July 12, 2013

Anatomy of an eBook:  Secrets & Sins

Now that Love Will Follow is published and I've re-published A Love of Her Own, I'm busy working on my women's fiction project, Secrets & Sins.  Most of the action of this story takes place in present-day Zion, Illinois, and Pleasant Prairie, Kenosha, and Milwaukee, Wisconsin, with flashback scenes to mid-century Chicago, other scenes take place in the fictitious town of Eighty-Eight, Mississippi, which I've come to think of as my little town (I heard the Simon and Garfunkel song with that title on satellite radio the other day).

I've actually changed the name of my little town several times. It's important that it have just the right name, because while it doesn't play a major role in Secrets & Sins, it will be the setting of a series of books I'm planning to write after its introduction.  The South in general is known for having towns with unusual names (Due West, South Carolina; Evening Shade, Arkansas).  Mississippi has a boatload of nutty names, like Itta Bena and my personal favorite, Whynot.  There is a reason for the name Eighty-Eight, which you'll see in the finished book.

Six years ago, my husband and I took a "blues vacation."  We went down to Clarksdale, Mississippi, and Memphis, Tennessee, and listed to some authentic (and fabulous!) blues.  We were only in Mississippi for two days, but I remember my first look at miles and miles of cotton fields along Highway 61 (a sight I won't ever forget), the dozens of casinos in the Tunica area, and the pleasant surprise at seeing African-American law enforcement officers in an area where less than 50 years ago, crimes against blacks were openly ignored by police and sheriffs.  When I visited the Clarksdale Walmart I asked the manager to announce that I was in the store, since they had a healthy supply of my print titles.  People came to the book section to meet me, and I sold all the books they had in stock, some to shoppers and some to store employees.  I knew then that I wanted to set a small town series in that area.  My personal family roots (the Southern ones) are in North Carolina, but there is not a dearth of people from there living in the Midwest (most people from this area escaped to the Northeast).  Besides, looking at those cotton fields and huge oak trees, you can't help but feel the history in the air.  The racial discord and the emergence of the so-called "New" Mississippi--even Myrlie Evers-Williams returned to the area to teach at one of the colleges over 40 years after her first husband, Medgar Evers, was shot to death in the driveway of their Jackson home--provides groundwork for dozens of stories.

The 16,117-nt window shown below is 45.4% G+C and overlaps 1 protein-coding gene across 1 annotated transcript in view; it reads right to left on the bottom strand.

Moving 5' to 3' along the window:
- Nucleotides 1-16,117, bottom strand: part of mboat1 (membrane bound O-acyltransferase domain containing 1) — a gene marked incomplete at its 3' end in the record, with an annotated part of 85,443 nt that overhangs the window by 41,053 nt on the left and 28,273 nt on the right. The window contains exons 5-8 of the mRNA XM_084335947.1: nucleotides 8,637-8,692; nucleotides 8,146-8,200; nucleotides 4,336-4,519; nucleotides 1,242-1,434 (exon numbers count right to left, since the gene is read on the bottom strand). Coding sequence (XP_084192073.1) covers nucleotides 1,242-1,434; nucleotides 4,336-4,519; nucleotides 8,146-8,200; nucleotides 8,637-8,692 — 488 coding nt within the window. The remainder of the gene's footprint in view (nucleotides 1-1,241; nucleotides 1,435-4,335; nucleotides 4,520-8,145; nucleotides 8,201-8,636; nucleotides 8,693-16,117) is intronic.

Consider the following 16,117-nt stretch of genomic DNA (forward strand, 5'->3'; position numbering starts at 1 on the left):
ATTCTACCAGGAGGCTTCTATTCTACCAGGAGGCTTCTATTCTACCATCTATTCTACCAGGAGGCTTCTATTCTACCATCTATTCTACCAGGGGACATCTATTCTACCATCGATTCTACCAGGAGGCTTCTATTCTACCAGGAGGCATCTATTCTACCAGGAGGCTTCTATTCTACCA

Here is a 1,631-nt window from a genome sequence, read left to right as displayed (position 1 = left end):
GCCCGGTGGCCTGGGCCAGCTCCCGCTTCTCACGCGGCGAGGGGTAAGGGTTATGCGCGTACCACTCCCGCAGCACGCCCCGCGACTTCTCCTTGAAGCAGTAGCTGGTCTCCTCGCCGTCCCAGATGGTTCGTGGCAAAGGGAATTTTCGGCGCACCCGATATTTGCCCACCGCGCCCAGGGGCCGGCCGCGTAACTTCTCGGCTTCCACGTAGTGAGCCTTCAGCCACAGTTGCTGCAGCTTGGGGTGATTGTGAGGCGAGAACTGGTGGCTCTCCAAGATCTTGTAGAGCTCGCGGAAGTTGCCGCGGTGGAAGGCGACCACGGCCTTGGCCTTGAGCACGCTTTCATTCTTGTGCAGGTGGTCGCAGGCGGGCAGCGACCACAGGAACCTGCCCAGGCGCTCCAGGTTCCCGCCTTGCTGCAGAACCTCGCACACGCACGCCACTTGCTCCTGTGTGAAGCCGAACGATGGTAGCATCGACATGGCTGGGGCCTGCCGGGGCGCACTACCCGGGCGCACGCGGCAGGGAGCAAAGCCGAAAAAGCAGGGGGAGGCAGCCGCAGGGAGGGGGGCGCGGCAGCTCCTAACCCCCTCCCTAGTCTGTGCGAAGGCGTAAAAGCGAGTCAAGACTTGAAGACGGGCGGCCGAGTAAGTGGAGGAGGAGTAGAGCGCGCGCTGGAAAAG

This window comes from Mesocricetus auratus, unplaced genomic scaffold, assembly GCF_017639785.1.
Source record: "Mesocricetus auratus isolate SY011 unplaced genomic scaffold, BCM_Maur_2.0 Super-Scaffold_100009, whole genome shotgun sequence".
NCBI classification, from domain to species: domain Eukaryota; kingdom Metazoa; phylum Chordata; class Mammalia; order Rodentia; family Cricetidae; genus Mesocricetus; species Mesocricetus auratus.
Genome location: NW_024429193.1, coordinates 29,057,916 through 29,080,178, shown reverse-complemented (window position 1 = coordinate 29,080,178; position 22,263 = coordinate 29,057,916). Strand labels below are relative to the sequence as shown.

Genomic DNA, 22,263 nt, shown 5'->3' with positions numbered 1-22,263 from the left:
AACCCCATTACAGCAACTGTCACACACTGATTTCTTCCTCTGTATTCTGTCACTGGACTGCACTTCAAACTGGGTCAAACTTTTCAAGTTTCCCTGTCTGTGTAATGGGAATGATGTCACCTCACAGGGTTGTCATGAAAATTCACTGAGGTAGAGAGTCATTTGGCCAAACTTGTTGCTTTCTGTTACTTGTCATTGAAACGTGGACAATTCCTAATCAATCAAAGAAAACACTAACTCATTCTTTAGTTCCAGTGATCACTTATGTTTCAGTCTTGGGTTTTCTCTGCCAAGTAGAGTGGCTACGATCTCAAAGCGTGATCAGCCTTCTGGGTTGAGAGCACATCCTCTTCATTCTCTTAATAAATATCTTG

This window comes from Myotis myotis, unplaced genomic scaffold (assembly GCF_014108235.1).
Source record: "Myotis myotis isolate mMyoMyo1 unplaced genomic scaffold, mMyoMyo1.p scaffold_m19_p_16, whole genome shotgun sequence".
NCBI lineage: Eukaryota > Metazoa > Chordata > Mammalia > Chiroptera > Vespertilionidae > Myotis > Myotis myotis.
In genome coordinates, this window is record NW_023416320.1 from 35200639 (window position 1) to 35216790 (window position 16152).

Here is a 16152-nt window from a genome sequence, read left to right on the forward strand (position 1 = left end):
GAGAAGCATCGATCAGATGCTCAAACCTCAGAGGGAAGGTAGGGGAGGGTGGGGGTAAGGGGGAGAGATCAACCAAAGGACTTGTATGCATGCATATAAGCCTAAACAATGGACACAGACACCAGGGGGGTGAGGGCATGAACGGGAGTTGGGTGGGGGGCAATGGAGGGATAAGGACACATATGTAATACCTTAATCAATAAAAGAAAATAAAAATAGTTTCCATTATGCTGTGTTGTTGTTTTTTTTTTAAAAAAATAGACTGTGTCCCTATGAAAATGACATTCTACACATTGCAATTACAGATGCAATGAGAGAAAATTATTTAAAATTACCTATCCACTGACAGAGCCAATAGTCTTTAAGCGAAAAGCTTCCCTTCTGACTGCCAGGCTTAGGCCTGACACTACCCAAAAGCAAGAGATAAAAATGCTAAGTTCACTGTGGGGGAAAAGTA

When I did research, I decided to set my little town not in the Clarksdale area, but closer to the college town of Cleveland, 35 miles away.  The problem is, I've never been to Cleveland, and while we are planning to stop in Clarksdale on our way to our family reunion in New Orleans and take in some more live blues at the local juke joints (and munch on the wonderful catfish BLT sandwiches at Morgan Freeman's Ground Zero Blues Club), we won't have time for a side trip to Cleveland.  So, in essence, I'll be writing about a place where I've never been.

In fiction, it always drives me crazy when I see small towns that are entirely self-sufficient, where it isn't necessary to leave the town limits, no matter what service is needed, which is highly unlikely in real life.  For this reason, it's important that I get a feel for the real area, specifically the city of Cleveland.  In Mississippi, towns are really small, I mean hundreds of people, not thousands, and there are usually no chain stores.  The Internet is a huge help in capturing the essence of the area.  For instance, the stores of the Target chain in Mississippi are located mostly in the northern and Gulf coast areas of the state.  There are no Targets in Cleveland, although there is a Walmart.  General services, like hospitals, are easy to identify as well.  Just this morning I wrote a flashback scene taking place at the Bolivar Medical Center.  It occurred to me that in 1995 (the year of my flashback), the medical center might have been called something else.  I went to the hospital's website and looked up their history, and sure enough, it didn't take on its current name until 1997.    
The absolute best way to capture the feel of a place you're writing about, though, also involves the Internet:  reading their  local newspaper.  Obituaries and wedding announcements that go into detail (not the ones with just a few sentences) about the lives of the parties involved can be particularly useful.  I'm tickled to see how many elderly people from Cleveland, Mississippi, who pass away have children living locally, but also in the Greater Chicago area...northwest Indiana, the north and south suburbs, the city itself, and in my area of southeast Wisconsin.  That lends a special air of realism for me.

So there are my research tips. Welcome to my little town.  I hope you'll want to read about it.